More than half of the UK's top 100 listed companies (the FTSE 100) and over 100 of Europe's 500 largest companies are head quartered in central London. Over 70% of the FTSE 100 are located within London's metropolitan area, and 75% of Fortune 500 companies have offices in London.



Along with professional services, media companies are concentrated in London and the media distribution industry is London's second most competitive sector. The BBC is a key employer, while other broadcasters also have headquarters around the city. Many national newspapers are edited in London, having traditionally been associated with Fleet Street in the City, they are now primarily based around Canary Wharf. Soho is the centre of London's post-production industry.




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رد: LONDON

مُساهمة من طرف سعد ناصرالدين في الثلاثاء مارس 11, 2008 4:58 pm

Topography and climate



Greater London covers an area of 609 square miles (1,579 km²), making it the 37th largest urban area in the world. Its primary geographical feature is the Thames, a navigable river which crosses the city from the south-west to the east. The Thames Valley is a floodplain surrounded by gently rolling hills such as Parliament Hill, Addington Hills, and Primrose Hill. These hills presented no significant obstacle to the growth of London from its origins as a port on the north side of the river, and therefore London is roughly circular.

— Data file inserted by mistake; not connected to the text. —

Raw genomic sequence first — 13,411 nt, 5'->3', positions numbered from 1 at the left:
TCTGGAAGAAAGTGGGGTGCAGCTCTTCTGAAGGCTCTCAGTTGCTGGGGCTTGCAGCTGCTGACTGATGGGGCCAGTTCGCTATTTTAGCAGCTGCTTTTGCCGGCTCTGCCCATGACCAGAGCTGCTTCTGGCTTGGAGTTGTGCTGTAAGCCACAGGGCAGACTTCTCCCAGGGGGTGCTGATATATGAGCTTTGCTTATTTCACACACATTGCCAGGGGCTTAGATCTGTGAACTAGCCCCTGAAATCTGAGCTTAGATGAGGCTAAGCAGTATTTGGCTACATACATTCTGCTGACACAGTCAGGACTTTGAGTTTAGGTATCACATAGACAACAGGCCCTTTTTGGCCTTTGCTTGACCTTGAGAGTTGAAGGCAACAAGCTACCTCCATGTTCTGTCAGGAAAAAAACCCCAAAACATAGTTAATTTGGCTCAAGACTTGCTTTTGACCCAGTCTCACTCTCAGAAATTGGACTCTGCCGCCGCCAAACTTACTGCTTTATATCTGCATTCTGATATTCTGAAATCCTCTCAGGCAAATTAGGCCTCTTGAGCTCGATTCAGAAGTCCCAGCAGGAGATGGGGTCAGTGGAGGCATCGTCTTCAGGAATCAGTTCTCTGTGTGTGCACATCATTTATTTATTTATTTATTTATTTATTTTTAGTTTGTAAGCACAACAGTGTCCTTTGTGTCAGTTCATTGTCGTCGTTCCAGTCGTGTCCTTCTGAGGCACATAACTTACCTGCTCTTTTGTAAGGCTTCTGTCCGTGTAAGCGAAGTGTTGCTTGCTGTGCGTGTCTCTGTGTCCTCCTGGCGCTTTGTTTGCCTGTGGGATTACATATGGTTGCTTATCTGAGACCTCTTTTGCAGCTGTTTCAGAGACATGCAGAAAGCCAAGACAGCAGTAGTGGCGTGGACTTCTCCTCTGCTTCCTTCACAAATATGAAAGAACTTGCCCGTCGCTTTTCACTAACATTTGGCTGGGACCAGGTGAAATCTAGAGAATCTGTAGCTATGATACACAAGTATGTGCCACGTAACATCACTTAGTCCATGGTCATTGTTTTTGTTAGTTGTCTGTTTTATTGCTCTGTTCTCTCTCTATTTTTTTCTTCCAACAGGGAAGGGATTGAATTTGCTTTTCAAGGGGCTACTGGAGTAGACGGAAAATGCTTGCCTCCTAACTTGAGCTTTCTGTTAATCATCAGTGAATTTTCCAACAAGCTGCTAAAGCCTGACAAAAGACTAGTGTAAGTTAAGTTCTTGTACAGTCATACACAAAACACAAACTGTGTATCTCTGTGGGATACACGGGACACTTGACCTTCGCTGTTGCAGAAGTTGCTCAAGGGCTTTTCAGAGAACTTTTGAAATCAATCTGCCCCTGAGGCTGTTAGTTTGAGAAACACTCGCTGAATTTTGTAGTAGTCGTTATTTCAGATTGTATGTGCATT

The Thames was once a much broader, shallower river with extensive marshlands; at high tide, its shores reached five times their current width. Since the Victorian era It has been extensively embanked, and many of its London tributaries now flow underground. The Thames is a tidal river, and London is vulnerable to flooding. The threat has increased over time due to a slow but continuous rise in high water level by the slow 'tilting' of Britain (up in the north and down in the south) caused by post-glacial rebound. In 1974, a decade of work began on the construction of the Thames Barrier across the Thames at Woolwich to deal with this threat. While the barrier is expected to function as designed until roughly 2030, concepts for its future enlargement or redesign are already being discussed.



London has a temperate marine climate, like much of the British Isles, with regular but generally light precipitation throughout



London's vast urban area is often described using a set of district names (e.g. Bloomsbury, Knightsbridge, Mayfair, Whitechapel, Fitzrovia). These are either informal designations, or reflect the names of superseded parishes and city wards. Such names have remained in use through tradition, each referring to a neighbourhood with its own distinctive character, but often with no modern official boundaries.